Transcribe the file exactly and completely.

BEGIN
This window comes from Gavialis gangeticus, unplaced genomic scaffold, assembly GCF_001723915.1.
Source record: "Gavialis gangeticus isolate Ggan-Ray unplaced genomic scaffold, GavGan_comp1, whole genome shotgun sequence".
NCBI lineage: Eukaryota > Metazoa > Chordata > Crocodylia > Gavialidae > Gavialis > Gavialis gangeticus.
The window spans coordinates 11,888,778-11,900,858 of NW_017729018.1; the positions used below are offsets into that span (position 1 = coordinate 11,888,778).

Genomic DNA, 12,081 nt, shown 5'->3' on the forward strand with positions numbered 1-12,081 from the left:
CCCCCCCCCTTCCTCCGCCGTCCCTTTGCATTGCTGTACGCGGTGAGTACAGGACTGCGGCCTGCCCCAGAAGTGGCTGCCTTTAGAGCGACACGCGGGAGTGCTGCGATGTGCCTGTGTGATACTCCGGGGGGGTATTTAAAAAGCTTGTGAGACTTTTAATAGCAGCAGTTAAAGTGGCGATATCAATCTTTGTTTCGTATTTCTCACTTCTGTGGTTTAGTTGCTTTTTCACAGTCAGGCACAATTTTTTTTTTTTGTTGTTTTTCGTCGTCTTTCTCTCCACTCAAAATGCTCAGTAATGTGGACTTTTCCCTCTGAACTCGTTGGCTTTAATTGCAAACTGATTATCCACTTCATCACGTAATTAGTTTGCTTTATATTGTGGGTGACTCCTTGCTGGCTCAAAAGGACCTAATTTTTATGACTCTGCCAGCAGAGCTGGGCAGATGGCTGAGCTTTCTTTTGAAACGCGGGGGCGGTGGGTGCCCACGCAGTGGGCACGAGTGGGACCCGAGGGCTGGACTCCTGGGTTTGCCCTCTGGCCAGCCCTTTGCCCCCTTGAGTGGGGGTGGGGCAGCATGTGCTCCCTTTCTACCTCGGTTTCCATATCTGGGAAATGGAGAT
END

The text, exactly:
This window comes from Gavialis gangeticus, unplaced genomic scaffold, assembly GCF_001723915.1.
Source record: "Gavialis gangeticus isolate Ggan-Ray unplaced genomic scaffold, GavGan_comp1, whole genome shotgun sequence".
NCBI lineage: Eukaryota > Metazoa > Chordata > Crocodylia > Gavialidae > Gavialis > Gavialis gangeticus.
The window spans coordinates 11,888,778-11,900,858 of NW_017729018.1; the positions used below are offsets into that span (position 1 = coordinate 11,888,778).

Genomic DNA, 12,081 nt, shown 5'->3' on the forward strand with positions numbered 1-12,081 from the left:
CCCCCCCCCTTCCTCCGCCGTCCCTTTGCATTGCTGTACGCGGTGAGTACAGGACTGCGGCCTGCCCCAGAAGTGGCTGCCTTTAGAGCGACACGCGGGAGTGCTGCGATGTGCCTGTGTGATACTCCGGGGGGGTATTTAAAAAGCTTGTGAGACTTTTAATAGCAGCAGTTAAAGTGGCGATATCAATCTTTGTTTCGTATTTCTCACTTCTGTGGTTTAGTTGCTTTTTCACAGTCAGGCACAATTTTTTTTTTTTGTTGTTTTTCGTCGTCTTTCTCTCCACTCAAAATGCTCAGTAATGTGGACTTTTCCCTCTGAACTCGTTGGCTTTAATTGCAAACTGATTATCCACTTCATCACGTAATTAGTTTGCTTTATATTGTGGGTGACTCCTTGCTGGCTCAAAAGGACCTAATTTTTATGACTCTGCCAGCAGAGCTGGGCAGATGGCTGAGCTTTCTTTTGAAACGCGGGGGCGGTGGGTGCCCACGCAGTGGGCACGAGTGGGACCCGAGGGCTGGACTCCTGGGTTTGCCCTCTGGCCAGCCCTTTGCCCCCTTGAGTGGGGGTGGGGCAGCATGTGCTCCCTTTCTACCTCGGTTTCCATATCTGGGAAATGGAGAT